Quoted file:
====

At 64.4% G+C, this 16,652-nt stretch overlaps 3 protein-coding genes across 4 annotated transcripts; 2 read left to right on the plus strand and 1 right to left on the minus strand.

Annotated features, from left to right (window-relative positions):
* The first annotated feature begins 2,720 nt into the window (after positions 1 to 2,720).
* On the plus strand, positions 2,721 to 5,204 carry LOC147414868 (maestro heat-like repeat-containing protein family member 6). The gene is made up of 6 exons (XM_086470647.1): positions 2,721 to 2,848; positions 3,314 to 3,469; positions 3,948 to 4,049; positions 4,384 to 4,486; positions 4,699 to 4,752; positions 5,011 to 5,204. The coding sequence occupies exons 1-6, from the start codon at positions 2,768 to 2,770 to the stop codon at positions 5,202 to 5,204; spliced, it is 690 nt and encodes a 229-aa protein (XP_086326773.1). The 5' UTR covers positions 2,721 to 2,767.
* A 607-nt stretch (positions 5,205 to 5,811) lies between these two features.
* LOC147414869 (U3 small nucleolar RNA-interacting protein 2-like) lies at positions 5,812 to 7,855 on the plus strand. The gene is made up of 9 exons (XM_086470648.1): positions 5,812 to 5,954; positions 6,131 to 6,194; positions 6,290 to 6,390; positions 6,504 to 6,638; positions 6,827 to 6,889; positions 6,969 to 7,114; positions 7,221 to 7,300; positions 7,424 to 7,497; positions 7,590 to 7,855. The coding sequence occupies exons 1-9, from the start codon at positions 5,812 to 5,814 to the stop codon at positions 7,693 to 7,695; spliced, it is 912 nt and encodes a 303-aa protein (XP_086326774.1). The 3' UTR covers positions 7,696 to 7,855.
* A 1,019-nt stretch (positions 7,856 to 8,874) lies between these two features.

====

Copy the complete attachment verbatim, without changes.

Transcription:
At 64.4% G+C, this 16,652-nt stretch overlaps 3 protein-coding genes across 4 annotated transcripts; 2 read left to right on the plus strand and 1 right to left on the minus strand.

Annotated features, from left to right (window-relative positions):
* The first annotated feature begins 2,720 nt into the window (after positions 1 to 2,720).
* On the plus strand, positions 2,721 to 5,204 carry LOC147414868 (maestro heat-like repeat-containing protein family member 6). The gene is made up of 6 exons (XM_086470647.1): positions 2,721 to 2,848; positions 3,314 to 3,469; positions 3,948 to 4,049; positions 4,384 to 4,486; positions 4,699 to 4,752; positions 5,011 to 5,204. The coding sequence occupies exons 1-6, from the start codon at positions 2,768 to 2,770 to the stop codon at positions 5,202 to 5,204; spliced, it is 690 nt and encodes a 229-aa protein (XP_086326773.1). The 5' UTR covers positions 2,721 to 2,767.
* A 607-nt stretch (positions 5,205 to 5,811) lies between these two features.
* LOC147414869 (U3 small nucleolar RNA-interacting protein 2-like) lies at positions 5,812 to 7,855 on the plus strand. The gene is made up of 9 exons (XM_086470648.1): positions 5,812 to 5,954; positions 6,131 to 6,194; positions 6,290 to 6,390; positions 6,504 to 6,638; positions 6,827 to 6,889; positions 6,969 to 7,114; positions 7,221 to 7,300; positions 7,424 to 7,497; positions 7,590 to 7,855. The coding sequence occupies exons 1-9, from the start codon at positions 5,812 to 5,814 to the stop codon at positions 7,693 to 7,695; spliced, it is 912 nt and encodes a 303-aa protein (XP_086326774.1). The 3' UTR covers positions 7,696 to 7,855.
* A 1,019-nt stretch (positions 7,856 to 8,874) lies between these two features.